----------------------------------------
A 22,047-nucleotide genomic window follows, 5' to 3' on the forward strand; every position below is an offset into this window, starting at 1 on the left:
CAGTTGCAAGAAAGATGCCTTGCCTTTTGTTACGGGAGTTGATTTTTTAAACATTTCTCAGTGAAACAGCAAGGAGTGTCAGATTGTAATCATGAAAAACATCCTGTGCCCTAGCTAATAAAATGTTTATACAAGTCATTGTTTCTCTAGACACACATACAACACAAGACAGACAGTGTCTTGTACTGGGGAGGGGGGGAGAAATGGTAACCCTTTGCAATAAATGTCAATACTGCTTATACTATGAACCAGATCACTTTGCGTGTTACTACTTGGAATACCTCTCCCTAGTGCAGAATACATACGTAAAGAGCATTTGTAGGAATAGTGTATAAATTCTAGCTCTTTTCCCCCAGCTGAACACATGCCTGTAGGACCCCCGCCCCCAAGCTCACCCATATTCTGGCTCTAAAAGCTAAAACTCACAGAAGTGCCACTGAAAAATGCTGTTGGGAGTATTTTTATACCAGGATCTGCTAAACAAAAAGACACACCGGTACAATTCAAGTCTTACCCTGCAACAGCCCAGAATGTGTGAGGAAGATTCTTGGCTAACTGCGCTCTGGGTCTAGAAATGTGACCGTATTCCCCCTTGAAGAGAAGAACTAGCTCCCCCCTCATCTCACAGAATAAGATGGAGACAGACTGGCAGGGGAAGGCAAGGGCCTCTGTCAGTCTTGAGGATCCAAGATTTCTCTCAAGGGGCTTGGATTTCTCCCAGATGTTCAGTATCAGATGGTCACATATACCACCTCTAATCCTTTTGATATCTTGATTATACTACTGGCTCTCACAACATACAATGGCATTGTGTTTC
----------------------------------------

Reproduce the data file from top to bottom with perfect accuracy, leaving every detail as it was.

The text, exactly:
A 22,047-nucleotide genomic window follows, 5' to 3' on the forward strand; every position below is an offset into this window, starting at 1 on the left:
CAGTTGCAAGAAAGATGCCTTGCCTTTTGTTACGGGAGTTGATTTTTTAAACATTTCTCAGTGAAACAGCAAGGAGTGTCAGATTGTAATCATGAAAAACATCCTGTGCCCTAGCTAATAAAATGTTTATACAAGTCATTGTTTCTCTAGACACACATACAACACAAGACAGACAGTGTCTTGTACTGGGGAGGGGGGGAGAAATGGTAACCCTTTGCAATAAATGTCAATACTGCTTATACTATGAACCAGATCACTTTGCGTGTTACTACTTGGAATACCTCTCCCTAGTGCAGAATACATACGTAAAGAGCATTTGTAGGAATAGTGTATAAATTCTAGCTCTTTTCCCCCAGCTGAACACATGCCTGTAGGACCCCCGCCCCCAAGCTCACCCATATTCTGGCTCTAAAAGCTAAAACTCACAGAAGTGCCACTGAAAAATGCTGTTGGGAGTATTTTTATACCAGGATCTGCTAAACAAAAAGACACACCGGTACAATTCAAGTCTTACCCTGCAACAGCCCAGAATGTGTGAGGAAGATTCTTGGCTAACTGCGCTCTGGGTCTAGAAATGTGACCGTATTCCCCCTTGAAGAGAAGAACTAGCTCCCCCCTCATCTCACAGAATAAGATGGAGACAGACTGGCAGGGGAAGGCAAGGGCCTCTGTCAGTCTTGAGGATCCAAGATTTCTCTCAAGGGGCTTGGATTTCTCCCAGATGTTCAGTATCAGATGGTCACATATACCACCTCTAATCCTTTTGATATCTTGATTATACTACTGGCTCTCACAACATACAATGGCATTGTGTTTC